Consumer preferences for Certified Wines in France: A Comparison of Sustainable Labels
From Firenze University Press Journal: Wine Economics and Policy
Adeline Alonso Ugaglia, UMR INRAE 1065 SAVE, ISVV, Bordeaux Sciences Agro
Britta Niklas, University Bochum
Wolfram Rinke, Fachhochschule Burgenland GmbH
Jeff Gow, University of Southern Queensland
Daniel Moscovici, Stockton University
The French wine industry dates back to ancient times and holds an important place in the French economy, representing the 2ndlargest net trade surplus and creating numerous jobs in rural regions (Alonso Ugaglia et al., 2019; Cardebat, 2017; Porter and Takeuchi, 2013). French wines have an excellent reputation, based mainly on appellation regulations (Protected Designation of Origin [PDOs] and Protected Geographical Indications [PGIs]), but since the 1970’s the production and consumption of wine have been experiencing a long-term decline in France. At the same time, the wine industry has been facing a number of environmental and social challenges (Delmas et al., 2008) in the form of the growth of societal demands for more environmentally-friendly and ethical practices in the vineyards and the cellars. Sustainable development (SD) certification has, thus, became a critical success factor (Sampedro, 2010), turning the wine industry into a ‘green business’ (Silverman et al., 2005).
On the demand side, consumers are increasingly demanding to know what inputs are used in food production and processing, to know producers’ labor standards, and to understand the environmental impacts of production (Paloviita, 2010; Pullman et al., 2009; Trienekens et al., 2012). Additionally, the wine industry is under considerable pressure from regulators to evaluate, reduce, and report its environmental and social impacts (Christ and Burritt, 2013), and to incorporate sustainability into its management practices. The attributes of a wine, however, whether ethical, social or environmental, are not verifiable by consumers before purchase, or even after purchase and consumption in the case of sustainability attributes. Producers, therefore, must adopt a symbol on the bottle to solve this asymmetric information attribute. This symbol, SD certification or label, attests the compliance of the wine with a certain norm or a standard (Hoberika et al., 2013). It informs consumers and differentiates a wine from other wines (Giraud-Héraud and Hoffman, 2010).Until now, however, it has not been known whether consumers perceive wine companies’ efforts to obtain SD certifications and labels as being valuable (Barber et al., 2010) or how they differentiate between the various SD labels. In practice, the diffusion of such labels is still limited (Delmas and Gergaud, 2021). The way the consumers perceive the labels is therefore still an issue of discussion (Ashenfelter et al., 2018).On the supply side, the wine sector has seen the emergence of specific eco-certification schemes and labelling programs, including SD specifications, in response to this demand (Sogari et al., 2016), leading to a proliferation of voluntary and institutional social and environmental certification systems (McEwan and Bek, 2009). In this sense, we observe the development of multiple SD labels such as Biodynamic, Fairtrade, Natural, and Sustainable (Moscovici and Reed, 2018; Moscovici et al., 2020), corresponding to different definitions of what a sustainable wine can be.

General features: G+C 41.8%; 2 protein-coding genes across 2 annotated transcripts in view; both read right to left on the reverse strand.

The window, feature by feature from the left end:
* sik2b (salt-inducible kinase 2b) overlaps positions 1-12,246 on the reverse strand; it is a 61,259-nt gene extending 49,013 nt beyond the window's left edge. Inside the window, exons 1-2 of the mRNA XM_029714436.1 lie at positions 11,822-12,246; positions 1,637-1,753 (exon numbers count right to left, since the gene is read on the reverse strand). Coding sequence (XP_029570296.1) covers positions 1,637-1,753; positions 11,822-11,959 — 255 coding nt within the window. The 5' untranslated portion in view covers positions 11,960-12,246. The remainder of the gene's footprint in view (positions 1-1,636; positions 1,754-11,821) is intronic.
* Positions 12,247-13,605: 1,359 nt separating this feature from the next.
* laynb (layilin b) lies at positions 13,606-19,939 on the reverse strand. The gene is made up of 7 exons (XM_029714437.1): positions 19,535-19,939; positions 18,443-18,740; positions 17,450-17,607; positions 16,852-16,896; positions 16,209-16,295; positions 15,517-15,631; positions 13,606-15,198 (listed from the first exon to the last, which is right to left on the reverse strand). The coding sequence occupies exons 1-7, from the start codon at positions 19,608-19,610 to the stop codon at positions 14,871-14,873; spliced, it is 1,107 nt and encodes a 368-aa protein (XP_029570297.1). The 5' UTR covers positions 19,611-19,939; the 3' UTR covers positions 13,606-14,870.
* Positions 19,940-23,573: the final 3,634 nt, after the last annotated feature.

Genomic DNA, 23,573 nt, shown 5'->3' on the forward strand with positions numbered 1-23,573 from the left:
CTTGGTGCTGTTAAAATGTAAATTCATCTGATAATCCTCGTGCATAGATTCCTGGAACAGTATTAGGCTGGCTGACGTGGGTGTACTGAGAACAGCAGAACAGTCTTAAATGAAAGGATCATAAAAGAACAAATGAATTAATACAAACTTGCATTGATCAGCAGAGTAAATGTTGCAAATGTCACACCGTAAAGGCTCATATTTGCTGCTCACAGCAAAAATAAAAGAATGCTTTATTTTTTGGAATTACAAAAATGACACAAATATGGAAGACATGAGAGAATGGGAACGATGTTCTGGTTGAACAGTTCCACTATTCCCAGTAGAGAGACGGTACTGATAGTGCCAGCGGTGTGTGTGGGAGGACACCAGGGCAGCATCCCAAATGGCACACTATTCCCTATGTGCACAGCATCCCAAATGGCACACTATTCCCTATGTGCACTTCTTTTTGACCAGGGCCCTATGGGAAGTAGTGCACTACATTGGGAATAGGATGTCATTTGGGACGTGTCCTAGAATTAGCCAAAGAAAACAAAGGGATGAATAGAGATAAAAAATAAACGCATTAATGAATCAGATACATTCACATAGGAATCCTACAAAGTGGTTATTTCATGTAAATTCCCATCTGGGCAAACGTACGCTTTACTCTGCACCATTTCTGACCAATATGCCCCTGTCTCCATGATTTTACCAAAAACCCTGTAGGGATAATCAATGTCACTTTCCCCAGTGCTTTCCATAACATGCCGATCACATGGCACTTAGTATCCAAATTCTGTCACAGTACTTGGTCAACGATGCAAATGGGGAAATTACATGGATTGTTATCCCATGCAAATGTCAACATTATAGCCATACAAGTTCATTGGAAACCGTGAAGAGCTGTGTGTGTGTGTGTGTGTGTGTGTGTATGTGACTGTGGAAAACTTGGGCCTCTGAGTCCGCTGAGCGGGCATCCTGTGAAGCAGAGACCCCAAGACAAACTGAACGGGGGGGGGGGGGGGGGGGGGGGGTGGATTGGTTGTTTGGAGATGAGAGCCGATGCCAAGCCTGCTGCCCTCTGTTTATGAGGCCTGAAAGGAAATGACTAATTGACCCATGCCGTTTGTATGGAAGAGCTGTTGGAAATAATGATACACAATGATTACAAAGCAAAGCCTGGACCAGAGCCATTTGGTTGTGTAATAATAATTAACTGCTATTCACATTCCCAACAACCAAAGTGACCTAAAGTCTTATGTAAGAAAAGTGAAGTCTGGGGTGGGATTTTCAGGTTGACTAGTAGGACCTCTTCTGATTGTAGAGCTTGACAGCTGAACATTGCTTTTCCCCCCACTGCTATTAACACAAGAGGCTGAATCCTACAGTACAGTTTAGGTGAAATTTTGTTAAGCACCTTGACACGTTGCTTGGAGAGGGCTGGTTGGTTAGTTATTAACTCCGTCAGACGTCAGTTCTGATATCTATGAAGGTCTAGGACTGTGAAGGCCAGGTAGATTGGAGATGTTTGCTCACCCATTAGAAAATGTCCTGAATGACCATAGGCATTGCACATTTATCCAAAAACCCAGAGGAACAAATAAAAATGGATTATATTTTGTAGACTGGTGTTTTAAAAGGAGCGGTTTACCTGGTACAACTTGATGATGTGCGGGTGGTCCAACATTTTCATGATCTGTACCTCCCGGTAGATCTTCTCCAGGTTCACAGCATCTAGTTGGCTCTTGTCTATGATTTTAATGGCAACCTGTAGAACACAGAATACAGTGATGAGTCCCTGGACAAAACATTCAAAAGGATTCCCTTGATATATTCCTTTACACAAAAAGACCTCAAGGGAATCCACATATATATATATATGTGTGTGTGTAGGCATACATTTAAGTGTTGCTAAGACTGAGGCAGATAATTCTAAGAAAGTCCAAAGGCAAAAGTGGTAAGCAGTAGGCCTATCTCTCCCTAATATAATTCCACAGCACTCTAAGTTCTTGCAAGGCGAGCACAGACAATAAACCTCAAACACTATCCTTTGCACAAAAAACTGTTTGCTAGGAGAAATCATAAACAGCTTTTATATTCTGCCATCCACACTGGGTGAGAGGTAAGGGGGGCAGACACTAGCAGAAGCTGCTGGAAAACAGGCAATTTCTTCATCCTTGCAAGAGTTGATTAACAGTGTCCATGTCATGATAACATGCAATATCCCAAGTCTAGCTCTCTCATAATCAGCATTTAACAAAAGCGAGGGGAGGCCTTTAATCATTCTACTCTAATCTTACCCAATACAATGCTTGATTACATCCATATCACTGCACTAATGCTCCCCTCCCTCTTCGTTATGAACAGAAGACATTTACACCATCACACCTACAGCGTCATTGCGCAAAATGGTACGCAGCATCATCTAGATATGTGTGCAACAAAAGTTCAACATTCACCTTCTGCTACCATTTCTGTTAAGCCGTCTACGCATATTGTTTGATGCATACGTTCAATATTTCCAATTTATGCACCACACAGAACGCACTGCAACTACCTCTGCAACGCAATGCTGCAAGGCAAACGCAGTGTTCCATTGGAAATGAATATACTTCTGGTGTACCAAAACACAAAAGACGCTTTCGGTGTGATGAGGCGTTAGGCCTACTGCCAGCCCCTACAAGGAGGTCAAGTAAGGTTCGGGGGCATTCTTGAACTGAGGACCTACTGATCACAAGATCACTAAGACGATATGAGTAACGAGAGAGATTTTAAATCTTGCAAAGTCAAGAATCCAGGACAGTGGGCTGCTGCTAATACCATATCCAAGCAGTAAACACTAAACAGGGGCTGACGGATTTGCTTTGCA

Sustainable wine production has also been increasing, not only for marketing purposes, but also because of wine producers’ personal convictions (Alonso Ugaglia et al., 2017). However, producers in many countries associate ‘sustainability’ mainly with the environmental dimension and sometimes confuse the different terms and SD labels (Szolnoki, 2013). They complain about the lack of information about SD wine labels and the associated potential added value. One option for producers to choose the best certification for their wines considering the many choices could be to know more about consumers’ preferences for SD certified wines and how these drive preference-based purchasing decisions (Poelmans and Rousseau, 2017; Tozer et al., 2015), as consumer perception is indeed an important issue to take into consideration when making business decisions (Lockshin and Corsi, 2012; Mariani and Vastola, 2015).
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